Compliance and File Transfer: Common Regulations and Security Requirements

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RuleBookStackResizeIncreasingly, organizations need to comply with one or more regulations. If you are in this situation, you can satisfy auditors or regulators by proactively establishing measurable and repeatable policies and procedures to ensure effective access control. In my last post, I outlined three steps to achieve effective access control. Here I will cover common regulations, who is affected, and common file transfer security requirements.

Healthcare Insurance Portability and Accountability Act (HIPAA) & Health Information Technology for Economic and Clinical Health (HIPPA-HITECH)

  • Who: Any organization – including hospitals, clinics, insurance brokers, and physician practices – that transmits or maintains health information.
  • Requirements: Organizations and their business associates must ensure that all file transfer containing personal health information is secured and that the sender and recipients are properly verified.

Sarbanes-Oxley (SOX)

  • Who: Companies that are publicly registered on US stock exchanges (e.g., NYSE, NASDAQ). Holds executives personal accountable for violations. Increased penalties for corporations with >$75 million in market capitalization.
  • Requirements: All companies must establish ‘internal controls’ on financial information and obtain an auditor’s opinion on management’s assessment. Encryption of financial information during file transfer is required to ensure data integrity.

J-SOX

  • Who: Companies that are publicly registered on Japanese stock exchanges.
  • Requirements: Management must provide an assessment of its internal control over its financial reporting and obtain an auditor’s opinion on management’s assessment. . Encryption of financial information during file transfer is required to ensure data integrity.

BASEL-II & BASEL-III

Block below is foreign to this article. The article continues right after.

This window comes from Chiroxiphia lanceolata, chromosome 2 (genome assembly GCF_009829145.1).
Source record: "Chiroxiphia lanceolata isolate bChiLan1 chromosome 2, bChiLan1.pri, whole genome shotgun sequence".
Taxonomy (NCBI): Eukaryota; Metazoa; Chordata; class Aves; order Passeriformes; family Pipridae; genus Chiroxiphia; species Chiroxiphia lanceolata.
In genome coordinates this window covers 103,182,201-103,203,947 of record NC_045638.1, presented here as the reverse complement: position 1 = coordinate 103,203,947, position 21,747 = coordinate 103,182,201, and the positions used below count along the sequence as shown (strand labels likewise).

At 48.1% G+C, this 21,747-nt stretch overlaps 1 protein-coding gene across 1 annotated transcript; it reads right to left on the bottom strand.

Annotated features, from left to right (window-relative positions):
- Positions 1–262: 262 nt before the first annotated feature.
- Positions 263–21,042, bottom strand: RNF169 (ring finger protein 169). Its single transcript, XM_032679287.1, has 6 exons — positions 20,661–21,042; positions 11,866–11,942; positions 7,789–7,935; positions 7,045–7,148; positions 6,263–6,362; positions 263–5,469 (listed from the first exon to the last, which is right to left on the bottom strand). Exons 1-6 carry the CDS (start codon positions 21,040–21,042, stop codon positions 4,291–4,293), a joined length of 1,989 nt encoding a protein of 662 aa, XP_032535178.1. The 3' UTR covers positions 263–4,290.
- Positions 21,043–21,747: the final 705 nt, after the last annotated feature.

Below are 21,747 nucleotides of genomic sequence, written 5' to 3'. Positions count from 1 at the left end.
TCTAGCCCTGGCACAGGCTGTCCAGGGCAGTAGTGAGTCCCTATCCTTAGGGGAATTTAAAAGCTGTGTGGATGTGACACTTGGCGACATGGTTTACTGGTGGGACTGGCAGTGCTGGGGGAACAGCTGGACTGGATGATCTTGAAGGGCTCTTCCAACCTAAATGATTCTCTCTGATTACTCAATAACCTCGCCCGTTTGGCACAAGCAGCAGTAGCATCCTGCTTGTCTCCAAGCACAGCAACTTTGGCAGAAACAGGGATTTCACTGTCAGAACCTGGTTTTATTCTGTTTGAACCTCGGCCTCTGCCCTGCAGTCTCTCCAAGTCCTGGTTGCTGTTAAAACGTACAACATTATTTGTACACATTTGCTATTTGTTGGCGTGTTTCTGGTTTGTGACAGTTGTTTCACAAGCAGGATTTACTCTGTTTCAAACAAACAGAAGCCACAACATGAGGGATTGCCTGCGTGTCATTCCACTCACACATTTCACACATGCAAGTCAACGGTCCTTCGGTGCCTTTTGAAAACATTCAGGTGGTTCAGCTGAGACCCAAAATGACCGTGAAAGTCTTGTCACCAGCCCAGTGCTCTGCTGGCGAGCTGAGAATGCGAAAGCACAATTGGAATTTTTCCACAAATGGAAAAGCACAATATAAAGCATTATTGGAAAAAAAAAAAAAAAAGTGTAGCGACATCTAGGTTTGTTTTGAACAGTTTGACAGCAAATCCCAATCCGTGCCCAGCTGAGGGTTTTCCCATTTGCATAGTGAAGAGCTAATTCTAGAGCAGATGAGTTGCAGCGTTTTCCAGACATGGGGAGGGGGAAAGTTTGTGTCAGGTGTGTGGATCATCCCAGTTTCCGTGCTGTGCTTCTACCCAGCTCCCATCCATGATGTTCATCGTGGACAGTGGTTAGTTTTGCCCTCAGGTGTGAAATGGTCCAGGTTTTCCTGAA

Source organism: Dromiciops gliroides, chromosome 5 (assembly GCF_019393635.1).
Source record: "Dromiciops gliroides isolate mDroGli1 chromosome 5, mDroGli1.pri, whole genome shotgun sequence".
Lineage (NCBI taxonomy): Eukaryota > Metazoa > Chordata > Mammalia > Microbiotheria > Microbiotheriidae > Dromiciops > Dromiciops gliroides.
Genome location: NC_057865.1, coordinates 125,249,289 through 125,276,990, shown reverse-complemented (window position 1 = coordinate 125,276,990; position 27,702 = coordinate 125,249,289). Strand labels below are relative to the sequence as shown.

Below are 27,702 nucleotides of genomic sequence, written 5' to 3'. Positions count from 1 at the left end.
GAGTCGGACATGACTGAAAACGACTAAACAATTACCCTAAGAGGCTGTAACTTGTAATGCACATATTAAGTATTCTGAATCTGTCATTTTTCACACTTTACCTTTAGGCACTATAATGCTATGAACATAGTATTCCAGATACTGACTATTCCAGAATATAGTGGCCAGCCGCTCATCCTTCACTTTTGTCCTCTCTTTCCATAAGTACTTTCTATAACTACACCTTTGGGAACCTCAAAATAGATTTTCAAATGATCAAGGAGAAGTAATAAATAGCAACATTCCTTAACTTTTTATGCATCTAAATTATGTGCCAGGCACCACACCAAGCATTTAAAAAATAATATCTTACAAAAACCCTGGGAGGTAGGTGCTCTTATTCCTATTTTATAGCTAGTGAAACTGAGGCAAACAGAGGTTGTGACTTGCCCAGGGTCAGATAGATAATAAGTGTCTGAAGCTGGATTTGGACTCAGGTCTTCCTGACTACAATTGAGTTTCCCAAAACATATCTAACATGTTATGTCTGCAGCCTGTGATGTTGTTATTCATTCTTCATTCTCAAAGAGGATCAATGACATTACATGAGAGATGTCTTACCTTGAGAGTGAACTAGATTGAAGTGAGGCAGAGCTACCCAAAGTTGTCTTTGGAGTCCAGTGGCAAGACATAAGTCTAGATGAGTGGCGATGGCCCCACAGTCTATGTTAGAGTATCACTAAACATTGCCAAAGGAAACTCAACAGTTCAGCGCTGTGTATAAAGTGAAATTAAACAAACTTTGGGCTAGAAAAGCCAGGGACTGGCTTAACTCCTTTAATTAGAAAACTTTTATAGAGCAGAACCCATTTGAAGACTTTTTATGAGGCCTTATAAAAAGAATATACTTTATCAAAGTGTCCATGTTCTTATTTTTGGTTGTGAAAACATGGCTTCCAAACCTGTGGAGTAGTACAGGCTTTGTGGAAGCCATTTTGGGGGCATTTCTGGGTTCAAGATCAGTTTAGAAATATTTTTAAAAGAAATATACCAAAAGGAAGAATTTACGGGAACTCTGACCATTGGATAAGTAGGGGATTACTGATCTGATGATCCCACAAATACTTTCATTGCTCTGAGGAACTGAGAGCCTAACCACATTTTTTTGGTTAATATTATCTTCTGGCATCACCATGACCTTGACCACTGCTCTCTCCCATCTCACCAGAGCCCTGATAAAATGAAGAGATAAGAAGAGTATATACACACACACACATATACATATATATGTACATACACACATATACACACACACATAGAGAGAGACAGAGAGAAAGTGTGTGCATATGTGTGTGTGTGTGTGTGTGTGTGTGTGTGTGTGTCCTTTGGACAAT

• Who: Banks, insurance firms, and other financial institutions. Sets international standards for banking regulators to control how much capital banks need to put aside to guard against financial and operational risks.
  • Requirements: Firms must protect their IT networks and associated data as part of reducing operational risk. This includes safeguarding data (such as through encryption), file transfers, and operator interaction, to name a few.

Personal Credit Information – Data Security Standard (PCI-DSS)

  • Who: PCI DSS applies to all entities involved in payment card processing (e.g., credit, debit, prepaid cards, etc.) – including merchants, processors, acquirers, issuers, and service providers, as well as all other entities that store, process or transmit cardholder data.
  • Requirements: Secure storage and transmission of cardholder data against unauthorized disclosure, protection again malware, and other threats to the integrity of the cardholder data.

International Trade in Arms Regulation (ITAR) & Export Administration Regulations (EAR)

  • Who: US-based companies whose products fall under either the ITAR’s United States Munitions List (USML) of restricted articles and services or EAR’s Commerce Control List (CCL) of regulated commercial items, including those items that are so-called ‘dual-use’ or have both commercial and military applications.
  • Requirements: Establish protocols to prevent the disclosure or transfer of sensitive information to a foreign national.

The Data Protection Act of 1998

  • Who: Organizations or individuals based in the United Kingdom (UK).
  • Requirements: Organizations must establish policies and procedures against unauthorized or unlawful processing of personal data and against accidental loss or destruction of, or damage, of personal data.

In my next post, I’ll cover three steps your organization can take to further address your compliance requirements, so check back soon!

 

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